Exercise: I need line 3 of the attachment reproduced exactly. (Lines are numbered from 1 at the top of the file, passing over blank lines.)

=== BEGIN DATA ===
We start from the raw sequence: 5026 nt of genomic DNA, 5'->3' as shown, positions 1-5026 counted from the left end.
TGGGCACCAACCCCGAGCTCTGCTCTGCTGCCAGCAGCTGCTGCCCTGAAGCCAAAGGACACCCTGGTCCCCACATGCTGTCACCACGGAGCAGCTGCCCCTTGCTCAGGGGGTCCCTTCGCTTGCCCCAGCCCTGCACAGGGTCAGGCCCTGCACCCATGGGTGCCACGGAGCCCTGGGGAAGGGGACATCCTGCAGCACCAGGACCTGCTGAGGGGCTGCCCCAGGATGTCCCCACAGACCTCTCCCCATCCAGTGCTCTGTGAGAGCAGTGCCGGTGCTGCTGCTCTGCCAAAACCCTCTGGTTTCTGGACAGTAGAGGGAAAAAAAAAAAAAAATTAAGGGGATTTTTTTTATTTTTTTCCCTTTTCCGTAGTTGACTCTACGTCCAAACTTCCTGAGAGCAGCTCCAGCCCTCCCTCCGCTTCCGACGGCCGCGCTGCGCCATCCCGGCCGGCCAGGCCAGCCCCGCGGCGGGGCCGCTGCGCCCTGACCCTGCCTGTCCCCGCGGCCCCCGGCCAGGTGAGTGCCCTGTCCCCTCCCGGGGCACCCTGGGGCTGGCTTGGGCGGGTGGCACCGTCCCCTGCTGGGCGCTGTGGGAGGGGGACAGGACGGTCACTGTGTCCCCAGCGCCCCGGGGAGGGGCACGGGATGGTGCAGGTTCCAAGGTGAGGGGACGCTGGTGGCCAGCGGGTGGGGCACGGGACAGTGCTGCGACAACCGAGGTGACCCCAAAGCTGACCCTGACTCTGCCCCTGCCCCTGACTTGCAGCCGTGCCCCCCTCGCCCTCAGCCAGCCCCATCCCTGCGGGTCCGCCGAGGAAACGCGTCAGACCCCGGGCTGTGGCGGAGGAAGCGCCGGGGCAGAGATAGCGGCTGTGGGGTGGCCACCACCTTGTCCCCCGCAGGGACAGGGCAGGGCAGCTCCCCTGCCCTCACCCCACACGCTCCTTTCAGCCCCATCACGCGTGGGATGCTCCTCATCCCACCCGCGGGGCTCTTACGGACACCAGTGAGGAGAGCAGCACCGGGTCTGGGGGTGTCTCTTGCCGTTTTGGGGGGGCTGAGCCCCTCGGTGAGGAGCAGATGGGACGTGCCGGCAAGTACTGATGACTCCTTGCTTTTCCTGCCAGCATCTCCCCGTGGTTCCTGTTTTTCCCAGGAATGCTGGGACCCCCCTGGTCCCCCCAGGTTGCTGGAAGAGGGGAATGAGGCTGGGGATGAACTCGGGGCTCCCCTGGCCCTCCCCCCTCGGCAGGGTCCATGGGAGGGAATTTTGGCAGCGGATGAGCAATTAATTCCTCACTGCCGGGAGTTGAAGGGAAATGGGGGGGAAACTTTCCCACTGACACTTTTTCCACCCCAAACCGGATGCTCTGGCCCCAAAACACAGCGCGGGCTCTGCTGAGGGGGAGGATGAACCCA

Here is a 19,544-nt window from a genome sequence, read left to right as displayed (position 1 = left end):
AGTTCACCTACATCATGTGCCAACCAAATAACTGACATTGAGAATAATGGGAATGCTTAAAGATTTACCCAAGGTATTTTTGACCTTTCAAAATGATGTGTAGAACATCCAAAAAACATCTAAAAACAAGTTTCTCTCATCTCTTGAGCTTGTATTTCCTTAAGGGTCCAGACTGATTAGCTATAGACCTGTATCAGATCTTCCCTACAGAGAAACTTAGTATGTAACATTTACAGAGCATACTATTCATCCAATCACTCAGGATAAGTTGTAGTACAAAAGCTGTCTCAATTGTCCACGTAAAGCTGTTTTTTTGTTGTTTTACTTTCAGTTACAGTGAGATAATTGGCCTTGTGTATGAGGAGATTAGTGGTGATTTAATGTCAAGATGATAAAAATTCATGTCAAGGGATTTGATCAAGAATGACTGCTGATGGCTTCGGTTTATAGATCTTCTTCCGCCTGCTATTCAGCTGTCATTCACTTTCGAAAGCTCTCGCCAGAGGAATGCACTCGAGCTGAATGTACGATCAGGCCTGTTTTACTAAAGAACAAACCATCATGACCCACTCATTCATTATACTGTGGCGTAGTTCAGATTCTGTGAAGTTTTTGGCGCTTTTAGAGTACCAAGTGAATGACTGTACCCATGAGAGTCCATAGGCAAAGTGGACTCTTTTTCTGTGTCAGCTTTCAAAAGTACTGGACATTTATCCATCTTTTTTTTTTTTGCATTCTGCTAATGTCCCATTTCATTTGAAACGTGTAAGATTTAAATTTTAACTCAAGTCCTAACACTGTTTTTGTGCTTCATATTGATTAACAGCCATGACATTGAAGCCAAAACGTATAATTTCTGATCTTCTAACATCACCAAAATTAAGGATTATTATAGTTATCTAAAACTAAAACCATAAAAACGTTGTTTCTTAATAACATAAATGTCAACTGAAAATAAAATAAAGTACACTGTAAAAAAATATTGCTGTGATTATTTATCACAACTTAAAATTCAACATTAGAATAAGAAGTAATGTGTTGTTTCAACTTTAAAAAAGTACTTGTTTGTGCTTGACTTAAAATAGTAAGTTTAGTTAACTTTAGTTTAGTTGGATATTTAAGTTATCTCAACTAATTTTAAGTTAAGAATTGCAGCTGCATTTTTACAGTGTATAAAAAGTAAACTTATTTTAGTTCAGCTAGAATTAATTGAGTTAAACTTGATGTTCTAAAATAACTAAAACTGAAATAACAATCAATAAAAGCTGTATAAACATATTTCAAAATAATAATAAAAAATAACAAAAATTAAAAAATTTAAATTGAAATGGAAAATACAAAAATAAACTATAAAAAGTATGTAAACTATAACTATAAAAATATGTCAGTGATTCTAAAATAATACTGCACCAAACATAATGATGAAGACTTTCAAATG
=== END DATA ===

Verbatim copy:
Here is a 19,544-nt window from a genome sequence, read left to right as displayed (position 1 = left end):